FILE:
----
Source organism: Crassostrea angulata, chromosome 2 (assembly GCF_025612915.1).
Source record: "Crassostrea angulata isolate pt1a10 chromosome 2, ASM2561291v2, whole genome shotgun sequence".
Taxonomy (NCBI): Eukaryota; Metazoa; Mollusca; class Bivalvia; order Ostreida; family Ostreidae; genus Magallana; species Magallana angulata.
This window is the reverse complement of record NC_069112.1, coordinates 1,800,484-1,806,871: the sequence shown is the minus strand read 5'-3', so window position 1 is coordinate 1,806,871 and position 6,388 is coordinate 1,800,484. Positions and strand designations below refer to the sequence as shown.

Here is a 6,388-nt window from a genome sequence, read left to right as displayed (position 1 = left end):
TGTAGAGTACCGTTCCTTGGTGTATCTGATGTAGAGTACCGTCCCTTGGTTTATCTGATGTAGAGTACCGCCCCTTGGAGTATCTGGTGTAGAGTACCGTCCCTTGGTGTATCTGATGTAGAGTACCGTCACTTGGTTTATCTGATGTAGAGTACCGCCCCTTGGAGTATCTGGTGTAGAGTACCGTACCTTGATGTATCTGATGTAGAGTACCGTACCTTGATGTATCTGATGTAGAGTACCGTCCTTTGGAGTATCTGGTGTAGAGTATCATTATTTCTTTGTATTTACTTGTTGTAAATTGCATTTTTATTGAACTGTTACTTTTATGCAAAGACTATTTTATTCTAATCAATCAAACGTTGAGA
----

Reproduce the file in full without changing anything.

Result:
Source organism: Crassostrea angulata, chromosome 2 (assembly GCF_025612915.1).
Source record: "Crassostrea angulata isolate pt1a10 chromosome 2, ASM2561291v2, whole genome shotgun sequence".
Taxonomy (NCBI): Eukaryota; Metazoa; Mollusca; class Bivalvia; order Ostreida; family Ostreidae; genus Magallana; species Magallana angulata.
This window is the reverse complement of record NC_069112.1, coordinates 1,800,484-1,806,871: the sequence shown is the minus strand read 5'-3', so window position 1 is coordinate 1,806,871 and position 6,388 is coordinate 1,800,484. Positions and strand designations below refer to the sequence as shown.

Here is a 6,388-nt window from a genome sequence, read left to right as displayed (position 1 = left end):
TGTAGAGTACCGTTCCTTGGTGTATCTGATGTAGAGTACCGTCCCTTGGTTTATCTGATGTAGAGTACCGCCCCTTGGAGTATCTGGTGTAGAGTACCGTCCCTTGGTGTATCTGATGTAGAGTACCGTCACTTGGTTTATCTGATGTAGAGTACCGCCCCTTGGAGTATCTGGTGTAGAGTACCGTACCTTGATGTATCTGATGTAGAGTACCGTACCTTGATGTATCTGATGTAGAGTACCGTCCTTTGGAGTATCTGGTGTAGAGTATCATTATTTCTTTGTATTTACTTGTTGTAAATTGCATTTTTATTGAACTGTTACTTTTATGCAAAGACTATTTTATTCTAATCAATCAAACGTTGAGA